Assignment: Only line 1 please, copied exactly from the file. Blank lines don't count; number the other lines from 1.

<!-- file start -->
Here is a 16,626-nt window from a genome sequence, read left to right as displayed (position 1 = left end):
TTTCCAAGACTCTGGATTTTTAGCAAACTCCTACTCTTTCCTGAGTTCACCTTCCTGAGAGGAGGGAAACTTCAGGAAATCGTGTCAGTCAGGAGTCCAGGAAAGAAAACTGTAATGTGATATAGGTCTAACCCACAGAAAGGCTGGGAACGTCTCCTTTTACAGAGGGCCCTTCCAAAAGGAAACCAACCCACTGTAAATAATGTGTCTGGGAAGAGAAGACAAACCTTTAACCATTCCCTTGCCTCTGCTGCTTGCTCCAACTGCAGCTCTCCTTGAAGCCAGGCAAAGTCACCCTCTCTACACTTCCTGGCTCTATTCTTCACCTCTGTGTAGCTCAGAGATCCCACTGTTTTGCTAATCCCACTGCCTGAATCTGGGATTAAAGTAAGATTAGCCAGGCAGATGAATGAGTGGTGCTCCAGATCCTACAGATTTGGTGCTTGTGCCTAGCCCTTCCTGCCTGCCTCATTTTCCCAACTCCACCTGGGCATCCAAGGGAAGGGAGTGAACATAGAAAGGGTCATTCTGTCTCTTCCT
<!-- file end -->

Here is a 16,626-nt window from a genome sequence, read left to right as displayed (position 1 = left end):